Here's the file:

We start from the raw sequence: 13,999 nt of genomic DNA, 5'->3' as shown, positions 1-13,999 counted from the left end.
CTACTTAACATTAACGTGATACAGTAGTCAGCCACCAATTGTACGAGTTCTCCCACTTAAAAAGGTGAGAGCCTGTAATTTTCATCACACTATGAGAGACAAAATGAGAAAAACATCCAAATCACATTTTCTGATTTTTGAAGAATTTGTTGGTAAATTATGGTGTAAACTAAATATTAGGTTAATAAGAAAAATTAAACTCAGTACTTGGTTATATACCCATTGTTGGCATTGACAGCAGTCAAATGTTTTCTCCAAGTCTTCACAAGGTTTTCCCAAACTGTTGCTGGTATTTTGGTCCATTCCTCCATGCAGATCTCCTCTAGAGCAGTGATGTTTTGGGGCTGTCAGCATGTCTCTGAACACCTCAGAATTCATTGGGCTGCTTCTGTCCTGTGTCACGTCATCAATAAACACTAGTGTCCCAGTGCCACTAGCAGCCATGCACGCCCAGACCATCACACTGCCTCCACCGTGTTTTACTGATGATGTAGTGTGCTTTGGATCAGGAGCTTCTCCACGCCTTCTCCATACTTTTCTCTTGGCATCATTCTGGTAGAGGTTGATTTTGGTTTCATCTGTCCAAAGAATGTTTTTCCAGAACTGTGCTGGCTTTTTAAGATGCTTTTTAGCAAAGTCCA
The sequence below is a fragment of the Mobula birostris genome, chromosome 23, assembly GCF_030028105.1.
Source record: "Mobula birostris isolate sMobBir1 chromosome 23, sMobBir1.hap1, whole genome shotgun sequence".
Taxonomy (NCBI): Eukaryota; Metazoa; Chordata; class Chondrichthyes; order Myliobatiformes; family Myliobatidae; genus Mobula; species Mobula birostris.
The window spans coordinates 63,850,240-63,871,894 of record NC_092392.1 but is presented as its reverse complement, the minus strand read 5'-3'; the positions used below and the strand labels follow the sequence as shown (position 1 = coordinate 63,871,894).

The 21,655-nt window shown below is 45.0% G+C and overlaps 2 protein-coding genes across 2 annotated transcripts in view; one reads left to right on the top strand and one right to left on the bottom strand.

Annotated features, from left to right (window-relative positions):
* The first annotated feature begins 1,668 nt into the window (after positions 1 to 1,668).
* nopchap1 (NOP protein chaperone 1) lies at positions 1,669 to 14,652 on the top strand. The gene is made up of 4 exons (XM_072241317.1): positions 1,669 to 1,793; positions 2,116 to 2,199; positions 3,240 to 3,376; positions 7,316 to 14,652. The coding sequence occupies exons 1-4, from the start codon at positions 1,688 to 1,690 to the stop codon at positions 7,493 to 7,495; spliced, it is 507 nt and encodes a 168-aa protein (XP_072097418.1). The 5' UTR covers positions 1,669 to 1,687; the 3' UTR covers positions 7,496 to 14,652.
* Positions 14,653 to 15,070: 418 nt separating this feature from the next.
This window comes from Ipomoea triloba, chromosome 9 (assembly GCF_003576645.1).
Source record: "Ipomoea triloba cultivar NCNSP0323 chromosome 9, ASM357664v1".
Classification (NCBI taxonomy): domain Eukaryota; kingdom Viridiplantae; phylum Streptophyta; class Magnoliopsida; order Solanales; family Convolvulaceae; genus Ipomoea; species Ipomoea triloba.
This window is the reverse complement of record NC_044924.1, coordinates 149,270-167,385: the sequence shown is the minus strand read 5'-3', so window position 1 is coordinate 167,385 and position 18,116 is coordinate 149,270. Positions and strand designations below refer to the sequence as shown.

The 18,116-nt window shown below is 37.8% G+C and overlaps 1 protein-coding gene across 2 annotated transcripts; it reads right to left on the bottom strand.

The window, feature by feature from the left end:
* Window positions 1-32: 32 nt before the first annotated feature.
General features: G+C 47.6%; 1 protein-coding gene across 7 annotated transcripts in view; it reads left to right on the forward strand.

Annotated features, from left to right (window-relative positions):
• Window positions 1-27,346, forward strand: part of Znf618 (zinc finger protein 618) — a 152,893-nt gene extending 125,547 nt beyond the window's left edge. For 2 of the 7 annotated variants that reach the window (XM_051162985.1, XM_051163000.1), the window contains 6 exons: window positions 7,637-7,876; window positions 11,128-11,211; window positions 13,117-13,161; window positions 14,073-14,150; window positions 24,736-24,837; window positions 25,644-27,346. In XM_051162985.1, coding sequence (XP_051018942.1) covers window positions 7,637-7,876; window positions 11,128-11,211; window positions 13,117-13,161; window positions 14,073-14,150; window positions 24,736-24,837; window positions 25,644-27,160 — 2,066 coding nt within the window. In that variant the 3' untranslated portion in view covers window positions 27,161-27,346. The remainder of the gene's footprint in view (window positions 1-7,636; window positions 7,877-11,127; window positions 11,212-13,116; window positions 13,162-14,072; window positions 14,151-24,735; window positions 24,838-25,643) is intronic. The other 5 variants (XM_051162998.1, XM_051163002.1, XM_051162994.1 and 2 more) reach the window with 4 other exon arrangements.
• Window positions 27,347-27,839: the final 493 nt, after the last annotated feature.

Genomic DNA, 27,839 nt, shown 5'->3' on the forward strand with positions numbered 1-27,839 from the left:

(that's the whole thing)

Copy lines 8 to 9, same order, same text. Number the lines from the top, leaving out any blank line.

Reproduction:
Annotated features, from left to right (window-relative positions):
* The first annotated feature begins 1,668 nt into the window (after positions 1 to 1,668).